Comebacks are great and rallying from a two-goal deficit in the final 15 minutes of a match is even more thrilling. But the 3-2 Western Conference championship win against Minnesota is the second consecutive match where Seattle took its time in getting on the board. Defender Shane O’Neill’s ultimate game-winner against FC Dallas in the semifinals happened in the 49th minute.

The Loons and Dallas featured young rosters without much playoff experience. The Columbus Crew have a savvy squad that excels in defending and, although it may be necessary because of the lockdown defense, Seattle could create an advantage with an early goal to get the Crew thinking about scoring more.

Seattle also has better odds when scoring in the first half, going 6-0-1 in those matches during the regular season. The record plummeted to 0-3-2 when trailing at the break. Toss in the Rave Green’s 3-3-3 record on the road this season and it’s clear a boost from a first-half goal likely is key.


Columbus suffered a massive setback when it learned star midfielder Darlington Nagbe and left winger Pedro Santos weren’t “medically cleared to play” in the MLS Cup final. Nagbe announced via Twitter on Friday that he tested positive for COVID-19.

Nagbe is regarded as one of the best midfielders in the league because of the way he effortlessly connects the Crew’s play between the backfield and attacking third. Columbus was 3-4-2 without him in the lineup during the regular season.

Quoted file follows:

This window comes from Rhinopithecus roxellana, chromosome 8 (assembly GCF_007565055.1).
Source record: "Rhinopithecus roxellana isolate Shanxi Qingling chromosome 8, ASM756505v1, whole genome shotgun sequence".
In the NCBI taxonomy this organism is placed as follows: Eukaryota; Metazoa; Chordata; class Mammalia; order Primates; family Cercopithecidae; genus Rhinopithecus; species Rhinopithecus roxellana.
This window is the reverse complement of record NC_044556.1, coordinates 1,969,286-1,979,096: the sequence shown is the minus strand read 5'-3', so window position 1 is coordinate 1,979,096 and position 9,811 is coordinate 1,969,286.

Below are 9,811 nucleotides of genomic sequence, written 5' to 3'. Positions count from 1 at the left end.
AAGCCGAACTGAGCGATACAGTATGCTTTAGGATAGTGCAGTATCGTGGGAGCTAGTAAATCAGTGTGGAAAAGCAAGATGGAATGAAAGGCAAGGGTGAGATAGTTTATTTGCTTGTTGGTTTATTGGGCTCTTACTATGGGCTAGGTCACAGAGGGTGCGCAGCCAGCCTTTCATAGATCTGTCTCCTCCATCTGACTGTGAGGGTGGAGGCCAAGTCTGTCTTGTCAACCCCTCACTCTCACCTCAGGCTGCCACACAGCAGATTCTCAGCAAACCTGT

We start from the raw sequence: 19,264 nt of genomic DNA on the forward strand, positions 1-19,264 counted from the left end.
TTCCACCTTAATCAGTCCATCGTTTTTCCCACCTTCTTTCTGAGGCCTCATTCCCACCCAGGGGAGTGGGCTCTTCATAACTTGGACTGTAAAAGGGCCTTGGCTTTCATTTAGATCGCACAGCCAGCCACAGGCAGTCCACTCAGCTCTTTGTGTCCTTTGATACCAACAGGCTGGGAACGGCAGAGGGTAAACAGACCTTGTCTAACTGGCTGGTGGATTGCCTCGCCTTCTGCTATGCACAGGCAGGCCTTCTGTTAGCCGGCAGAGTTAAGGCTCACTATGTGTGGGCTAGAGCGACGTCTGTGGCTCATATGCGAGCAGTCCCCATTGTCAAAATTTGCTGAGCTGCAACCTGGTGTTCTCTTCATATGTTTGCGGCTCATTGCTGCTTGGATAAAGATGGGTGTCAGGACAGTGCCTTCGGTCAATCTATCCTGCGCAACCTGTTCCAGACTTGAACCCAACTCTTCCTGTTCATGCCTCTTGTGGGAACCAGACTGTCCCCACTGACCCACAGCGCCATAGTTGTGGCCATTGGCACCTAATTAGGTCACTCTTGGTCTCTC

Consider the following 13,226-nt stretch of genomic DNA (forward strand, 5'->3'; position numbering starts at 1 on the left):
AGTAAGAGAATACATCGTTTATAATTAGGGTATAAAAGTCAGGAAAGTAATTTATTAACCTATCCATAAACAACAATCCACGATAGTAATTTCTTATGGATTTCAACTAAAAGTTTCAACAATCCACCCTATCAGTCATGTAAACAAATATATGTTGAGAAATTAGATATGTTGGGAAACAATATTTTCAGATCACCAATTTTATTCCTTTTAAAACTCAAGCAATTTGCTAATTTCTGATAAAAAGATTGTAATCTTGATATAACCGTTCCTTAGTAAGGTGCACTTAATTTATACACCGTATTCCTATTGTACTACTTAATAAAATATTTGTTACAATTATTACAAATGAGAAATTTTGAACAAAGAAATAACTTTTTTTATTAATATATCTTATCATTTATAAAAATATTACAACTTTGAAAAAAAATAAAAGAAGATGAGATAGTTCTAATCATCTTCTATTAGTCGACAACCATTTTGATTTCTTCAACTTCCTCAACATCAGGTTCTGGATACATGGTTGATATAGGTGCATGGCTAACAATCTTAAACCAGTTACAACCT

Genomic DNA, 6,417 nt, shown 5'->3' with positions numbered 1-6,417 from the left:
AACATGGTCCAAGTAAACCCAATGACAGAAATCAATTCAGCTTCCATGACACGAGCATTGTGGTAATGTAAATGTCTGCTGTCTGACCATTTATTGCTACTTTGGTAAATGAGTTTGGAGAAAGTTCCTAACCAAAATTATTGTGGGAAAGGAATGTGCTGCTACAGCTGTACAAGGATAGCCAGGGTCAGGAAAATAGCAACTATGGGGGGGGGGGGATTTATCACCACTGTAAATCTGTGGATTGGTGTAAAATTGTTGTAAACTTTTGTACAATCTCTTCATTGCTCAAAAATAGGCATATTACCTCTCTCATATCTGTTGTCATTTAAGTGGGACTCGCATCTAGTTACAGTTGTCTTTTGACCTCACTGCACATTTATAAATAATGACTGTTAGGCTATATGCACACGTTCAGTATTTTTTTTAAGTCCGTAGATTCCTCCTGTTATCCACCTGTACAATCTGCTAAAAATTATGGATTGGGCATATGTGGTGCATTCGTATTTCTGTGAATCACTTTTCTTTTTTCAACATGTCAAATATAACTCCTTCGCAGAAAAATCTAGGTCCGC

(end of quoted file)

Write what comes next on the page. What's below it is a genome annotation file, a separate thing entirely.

Santos is equally vital as the club’s second-leading scorer.

One of the ways Columbus and Seattle mirror each other is in their depth. The Sounders brought three MLS Cup champions off the bench in defenders Kelvin Leerdam, Gustav Svensson and Brad Smith to defeat Minnesota on Monday.


The Crew do have players with championship experience but the club’s only other MLS Cup title was in 2008, so that expertise isn’t with Columbus. Instead the Sounders will have to watch out for possible replacements like league veterans Fatai Alashe, Emanual Boateng, and Derrick Etienne Jr. who can easily become difference makers.

Leerdam (hamstring) and Svensson (COVID-19) could return to the starting lineup since they’ve regained their fitness after long absences. But there’s still forward Will Bruin and defenders Roman Torres and Jordy Delem for Columbus to prepare for if Sounders coach Brian Schmetzer calls on either for a late-game spark. Bruin’s goal in the 75th minute against Minnesota ignited the comeback.

Although Bruin missed Seattle’s 2019 MLS Cup win due to a season-ending knee injury, he started five matches during the club’s 2017 run to the MLS Cup. Bruin recorded two goals and two assists during that postseason and was the Sounders’ second-leading scorer overall.


There’s a Cascadia rivalry undercurrent in this MLS Cup. Sounders coach Brian Schmetzer has history with Columbus Crew coach Caleb Porter when the latter headed the Portland Timbers and Schmetzer was an assistant under Sigi Schmid. The relationship is cordial now, Schmetzer moving on from using losses and photos of Porter smirking at the Sounders bench in delight as motivation.

Knowing how each other likes to play and what they might do tactically as a counter will be its own drama Saturday. Schmetzer appears to have the advantage with a mostly healthy squad. Center back Xavier Arreaga is the only late scratch, staying home in Seattle to witness the birth of his first child. Arreaga hasn’t logged a minute in the postseason, however.

Porter has managed COVID-19 outbreaks throughout the postseason. While Nagbe and Santos are significant losses, he’s equally capable of squeezing the most out of his roster. Porter has also won a title at MAPFRE Stadium, leading the Timbers to the 2015 MLS Cup win against the Crew.